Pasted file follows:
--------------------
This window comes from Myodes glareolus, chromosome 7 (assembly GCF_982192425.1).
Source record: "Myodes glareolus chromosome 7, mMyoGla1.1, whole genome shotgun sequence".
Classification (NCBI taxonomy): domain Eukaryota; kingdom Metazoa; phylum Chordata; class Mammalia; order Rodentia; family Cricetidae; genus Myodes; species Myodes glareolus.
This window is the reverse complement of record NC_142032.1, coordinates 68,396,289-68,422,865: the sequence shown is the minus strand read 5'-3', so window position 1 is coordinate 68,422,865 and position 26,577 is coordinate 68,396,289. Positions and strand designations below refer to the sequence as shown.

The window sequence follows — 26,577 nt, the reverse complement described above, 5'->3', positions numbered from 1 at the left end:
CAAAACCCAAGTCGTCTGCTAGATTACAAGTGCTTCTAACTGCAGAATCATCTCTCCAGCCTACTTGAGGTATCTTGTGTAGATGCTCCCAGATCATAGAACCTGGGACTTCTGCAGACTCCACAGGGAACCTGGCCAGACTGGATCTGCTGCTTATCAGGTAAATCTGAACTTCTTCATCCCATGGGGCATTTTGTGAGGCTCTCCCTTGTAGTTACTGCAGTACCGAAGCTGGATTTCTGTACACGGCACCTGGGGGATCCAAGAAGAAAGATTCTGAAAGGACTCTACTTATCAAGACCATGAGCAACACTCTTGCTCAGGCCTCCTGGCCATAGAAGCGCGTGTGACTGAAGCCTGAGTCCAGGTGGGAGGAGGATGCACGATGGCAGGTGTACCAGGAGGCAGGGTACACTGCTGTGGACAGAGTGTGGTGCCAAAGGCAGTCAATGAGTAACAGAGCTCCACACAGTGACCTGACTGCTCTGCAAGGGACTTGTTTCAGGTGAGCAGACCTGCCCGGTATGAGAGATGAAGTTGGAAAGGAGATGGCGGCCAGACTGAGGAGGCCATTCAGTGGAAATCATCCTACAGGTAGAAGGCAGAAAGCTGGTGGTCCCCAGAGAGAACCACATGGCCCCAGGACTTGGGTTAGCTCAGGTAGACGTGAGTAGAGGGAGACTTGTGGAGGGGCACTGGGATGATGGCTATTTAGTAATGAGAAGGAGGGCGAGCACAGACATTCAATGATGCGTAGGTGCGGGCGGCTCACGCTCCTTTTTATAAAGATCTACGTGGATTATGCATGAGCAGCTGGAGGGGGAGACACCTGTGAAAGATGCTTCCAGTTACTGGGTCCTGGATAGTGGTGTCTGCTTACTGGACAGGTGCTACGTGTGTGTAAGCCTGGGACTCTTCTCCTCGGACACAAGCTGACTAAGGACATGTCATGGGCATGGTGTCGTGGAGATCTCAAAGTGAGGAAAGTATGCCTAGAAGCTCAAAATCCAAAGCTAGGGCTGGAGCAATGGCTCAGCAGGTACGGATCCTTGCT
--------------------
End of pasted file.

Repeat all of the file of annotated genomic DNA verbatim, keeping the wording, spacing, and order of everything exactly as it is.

This window comes from Myodes glareolus, chromosome 7 (assembly GCF_982192425.1).
Source record: "Myodes glareolus chromosome 7, mMyoGla1.1, whole genome shotgun sequence".
Classification (NCBI taxonomy): domain Eukaryota; kingdom Metazoa; phylum Chordata; class Mammalia; order Rodentia; family Cricetidae; genus Myodes; species Myodes glareolus.
This window is the reverse complement of record NC_142032.1, coordinates 68,396,289-68,422,865: the sequence shown is the minus strand read 5'-3', so window position 1 is coordinate 68,422,865 and position 26,577 is coordinate 68,396,289. Positions and strand designations below refer to the sequence as shown.

The window sequence follows — 26,577 nt, the reverse complement described above, 5'->3', positions numbered from 1 at the left end:
CAAAACCCAAGTCGTCTGCTAGATTACAAGTGCTTCTAACTGCAGAATCATCTCTCCAGCCTACTTGAGGTATCTTGTGTAGATGCTCCCAGATCATAGAACCTGGGACTTCTGCAGACTCCACAGGGAACCTGGCCAGACTGGATCTGCTGCTTATCAGGTAAATCTGAACTTCTTCATCCCATGGGGCATTTTGTGAGGCTCTCCCTTGTAGTTACTGCAGTACCGAAGCTGGATTTCTGTACACGGCACCTGGGGGATCCAAGAAGAAAGATTCTGAAAGGACTCTACTTATCAAGACCATGAGCAACACTCTTGCTCAGGCCTCCTGGCCATAGAAGCGCGTGTGACTGAAGCCTGAGTCCAGGTGGGAGGAGGATGCACGATGGCAGGTGTACCAGGAGGCAGGGTACACTGCTGTGGACAGAGTGTGGTGCCAAAGGCAGTCAATGAGTAACAGAGCTCCACACAGTGACCTGACTGCTCTGCAAGGGACTTGTTTCAGGTGAGCAGACCTGCCCGGTATGAGAGATGAAGTTGGAAAGGAGATGGCGGCCAGACTGAGGAGGCCATTCAGTGGAAATCATCCTACAGGTAGAAGGCAGAAAGCTGGTGGTCCCCAGAGAGAACCACATGGCCCCAGGACTTGGGTTAGCTCAGGTAGACGTGAGTAGAGGGAGACTTGTGGAGGGGCACTGGGATGATGGCTATTTAGTAATGAGAAGGAGGGCGAGCACAGACATTCAATGATGCGTAGGTGCGGGCGGCTCACGCTCCTTTTTATAAAGATCTACGTGGATTATGCATGAGCAGCTGGAGGGGGAGACACCTGTGAAAGATGCTTCCAGTTACTGGGTCCTGGATAGTGGTGTCTGCTTACTGGACAGGTGCTACGTGTGTGTAAGCCTGGGACTCTTCTCCTCGGACACAAGCTGACTAAGGACATGTCATGGGCATGGTGTCGTGGAGATCTCAAAGTGAGGAAAGTATGCCTAGAAGCTCAAAATCCAAAGCTAGGGCTGGAGCAATGGCTCAGCAGGTACGGATCCTTGCT